The MP added: “We discovered this week that Birmingham will enter into the highest level of restrictions, Tier 3, following the end of lockdown on Wednesday. The whole city must now pull together in order to drive down the spread of the virus and get us out of Tier 3 as quickly as possible.

“Tier 3 restrictions will be devastating for many businesses and workers across Birmingham. In particular the hospitality industry, and the tens of thousands of people it employs in the city, will be severely impacted.”

He added: “We have seen from the recent trial in Liverpool, that mass testing is an extremely effective way for us to reduce the R-rate and exit Tier 3.

“This testing facility will therefore play a crucial role in Birmingham’s response to COVID-19 this winter and I’m very happy Erdington residents will have the best possible access.”

Joining Mr Dromey at the site to see construction begin was Damien Siviter, Group Managing Director of Seven Capital who own the former Colliers site.

He said: “This has been a great example of how the public and private sectors can work together. We were approached about two weeks ago to see if the site could be used for a testing facility and we did everything we could to make it happen.”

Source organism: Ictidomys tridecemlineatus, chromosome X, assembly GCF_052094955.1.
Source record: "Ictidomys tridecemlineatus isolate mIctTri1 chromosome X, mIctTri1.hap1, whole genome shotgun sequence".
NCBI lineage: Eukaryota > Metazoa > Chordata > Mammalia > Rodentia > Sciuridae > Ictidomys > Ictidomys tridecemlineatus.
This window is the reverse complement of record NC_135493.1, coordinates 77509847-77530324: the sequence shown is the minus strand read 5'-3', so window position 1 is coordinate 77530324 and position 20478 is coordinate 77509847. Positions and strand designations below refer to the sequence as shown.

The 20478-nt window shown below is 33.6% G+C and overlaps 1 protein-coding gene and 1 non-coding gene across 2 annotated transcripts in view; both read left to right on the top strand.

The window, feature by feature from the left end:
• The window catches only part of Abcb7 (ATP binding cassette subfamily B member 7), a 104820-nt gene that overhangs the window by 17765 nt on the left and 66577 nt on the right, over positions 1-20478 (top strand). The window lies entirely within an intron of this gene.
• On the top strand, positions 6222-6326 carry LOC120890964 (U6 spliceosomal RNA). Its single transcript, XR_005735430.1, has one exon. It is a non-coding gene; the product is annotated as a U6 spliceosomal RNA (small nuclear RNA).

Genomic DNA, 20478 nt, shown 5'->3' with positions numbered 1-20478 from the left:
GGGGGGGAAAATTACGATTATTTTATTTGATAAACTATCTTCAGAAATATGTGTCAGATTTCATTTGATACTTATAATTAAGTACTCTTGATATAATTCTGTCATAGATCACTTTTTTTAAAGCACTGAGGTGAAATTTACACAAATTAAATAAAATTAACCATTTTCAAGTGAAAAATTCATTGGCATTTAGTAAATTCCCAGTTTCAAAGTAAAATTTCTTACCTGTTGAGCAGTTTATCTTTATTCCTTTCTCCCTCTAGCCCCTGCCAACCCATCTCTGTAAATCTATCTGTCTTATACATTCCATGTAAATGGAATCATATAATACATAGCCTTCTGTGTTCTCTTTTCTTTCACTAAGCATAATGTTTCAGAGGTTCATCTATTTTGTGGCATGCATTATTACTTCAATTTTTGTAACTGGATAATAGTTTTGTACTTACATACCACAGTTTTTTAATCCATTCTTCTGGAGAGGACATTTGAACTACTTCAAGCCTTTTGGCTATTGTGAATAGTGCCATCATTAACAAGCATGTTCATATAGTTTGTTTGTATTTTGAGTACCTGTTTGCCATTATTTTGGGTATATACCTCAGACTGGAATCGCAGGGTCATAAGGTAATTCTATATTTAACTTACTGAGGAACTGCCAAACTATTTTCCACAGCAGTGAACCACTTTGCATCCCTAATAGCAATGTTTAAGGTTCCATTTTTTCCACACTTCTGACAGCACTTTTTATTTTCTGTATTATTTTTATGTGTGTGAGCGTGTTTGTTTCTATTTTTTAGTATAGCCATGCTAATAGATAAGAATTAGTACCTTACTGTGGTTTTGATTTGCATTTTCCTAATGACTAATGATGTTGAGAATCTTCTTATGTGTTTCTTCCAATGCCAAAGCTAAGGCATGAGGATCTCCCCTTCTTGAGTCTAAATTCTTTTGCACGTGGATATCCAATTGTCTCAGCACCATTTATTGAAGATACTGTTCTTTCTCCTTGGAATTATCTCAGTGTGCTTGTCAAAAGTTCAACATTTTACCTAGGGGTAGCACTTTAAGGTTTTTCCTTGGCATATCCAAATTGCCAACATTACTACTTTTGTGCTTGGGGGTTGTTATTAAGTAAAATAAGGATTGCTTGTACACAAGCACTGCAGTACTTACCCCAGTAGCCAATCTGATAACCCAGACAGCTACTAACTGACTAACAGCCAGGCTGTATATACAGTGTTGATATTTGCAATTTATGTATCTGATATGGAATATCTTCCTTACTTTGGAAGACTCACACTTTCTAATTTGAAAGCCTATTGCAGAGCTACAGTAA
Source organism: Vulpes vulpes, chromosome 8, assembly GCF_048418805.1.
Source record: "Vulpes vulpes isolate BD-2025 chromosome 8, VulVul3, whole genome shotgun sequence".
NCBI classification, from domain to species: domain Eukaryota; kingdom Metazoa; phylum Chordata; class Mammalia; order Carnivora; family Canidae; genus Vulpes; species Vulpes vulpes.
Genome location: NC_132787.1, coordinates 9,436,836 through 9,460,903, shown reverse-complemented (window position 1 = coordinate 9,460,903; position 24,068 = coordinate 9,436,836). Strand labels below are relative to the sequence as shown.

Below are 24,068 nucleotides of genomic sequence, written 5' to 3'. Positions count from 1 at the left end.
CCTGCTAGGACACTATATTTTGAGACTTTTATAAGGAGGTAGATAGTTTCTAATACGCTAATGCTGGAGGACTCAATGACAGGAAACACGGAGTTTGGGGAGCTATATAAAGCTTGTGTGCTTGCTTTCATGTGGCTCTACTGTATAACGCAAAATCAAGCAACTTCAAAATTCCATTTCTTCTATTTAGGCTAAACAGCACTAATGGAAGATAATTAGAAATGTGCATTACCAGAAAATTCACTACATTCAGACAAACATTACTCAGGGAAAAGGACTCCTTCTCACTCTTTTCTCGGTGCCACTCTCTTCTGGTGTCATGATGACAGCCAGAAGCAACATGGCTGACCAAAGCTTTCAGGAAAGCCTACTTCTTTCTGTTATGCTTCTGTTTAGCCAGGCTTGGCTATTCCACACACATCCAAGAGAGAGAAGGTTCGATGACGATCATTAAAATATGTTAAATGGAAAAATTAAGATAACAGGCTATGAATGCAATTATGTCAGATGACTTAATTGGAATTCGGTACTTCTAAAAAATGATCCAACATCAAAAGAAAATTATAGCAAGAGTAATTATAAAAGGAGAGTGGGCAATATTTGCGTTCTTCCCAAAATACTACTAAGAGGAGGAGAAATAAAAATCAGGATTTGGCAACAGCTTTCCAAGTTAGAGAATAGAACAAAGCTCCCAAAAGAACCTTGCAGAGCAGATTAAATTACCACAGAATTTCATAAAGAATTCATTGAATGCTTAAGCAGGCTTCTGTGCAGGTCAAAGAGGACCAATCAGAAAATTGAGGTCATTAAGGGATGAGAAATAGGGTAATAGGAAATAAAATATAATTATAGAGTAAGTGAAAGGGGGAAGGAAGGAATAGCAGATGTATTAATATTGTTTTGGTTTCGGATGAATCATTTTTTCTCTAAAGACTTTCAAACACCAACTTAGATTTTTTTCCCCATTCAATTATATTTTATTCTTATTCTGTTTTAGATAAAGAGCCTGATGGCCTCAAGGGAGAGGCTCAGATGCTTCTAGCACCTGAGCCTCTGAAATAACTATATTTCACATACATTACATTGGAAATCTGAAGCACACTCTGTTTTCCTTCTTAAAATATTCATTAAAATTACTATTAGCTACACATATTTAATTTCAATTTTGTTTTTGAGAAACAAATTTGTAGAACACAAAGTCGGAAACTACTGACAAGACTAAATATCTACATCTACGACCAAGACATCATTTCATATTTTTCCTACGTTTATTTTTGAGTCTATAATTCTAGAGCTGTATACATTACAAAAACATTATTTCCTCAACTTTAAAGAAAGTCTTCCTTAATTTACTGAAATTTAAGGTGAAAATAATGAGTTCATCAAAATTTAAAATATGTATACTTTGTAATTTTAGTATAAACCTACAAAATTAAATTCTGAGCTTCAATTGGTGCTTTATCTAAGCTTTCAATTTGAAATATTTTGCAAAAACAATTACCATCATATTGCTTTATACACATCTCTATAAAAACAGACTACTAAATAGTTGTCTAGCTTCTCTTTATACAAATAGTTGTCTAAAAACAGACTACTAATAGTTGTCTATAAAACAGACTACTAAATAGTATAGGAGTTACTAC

The Covid testing centre could be on the site between three and six months and, if needed, could be turned into a vaccination station.

Mr Siviter confirmed the long-term plan for the site remains a new supermarket and housing estate to be built.

Jack Dromey MP for Erdington talking from Orphanage Road COVID-19 mass testing site

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NEWS: Erdington named one of the ‘best places to live’ in Birmingham by property industry experts

Words & pics by Ed King

Erdington has been named as one of the ‘best places to live’ in Birmingham by several of the UK’s national estate agents and property agencies.

Beating more affluent areas such as Moseley, Harborne, and even neighbouring Sutton Coldfield, ‘Erdington should be on the radar of every savvy investor’ – according to the property investment company, Seven Capital.

As the housing market is re-opened, following the coronavirus lockdown, estate agents across the country have been evaluating the best places for new homeowners or first time buyers.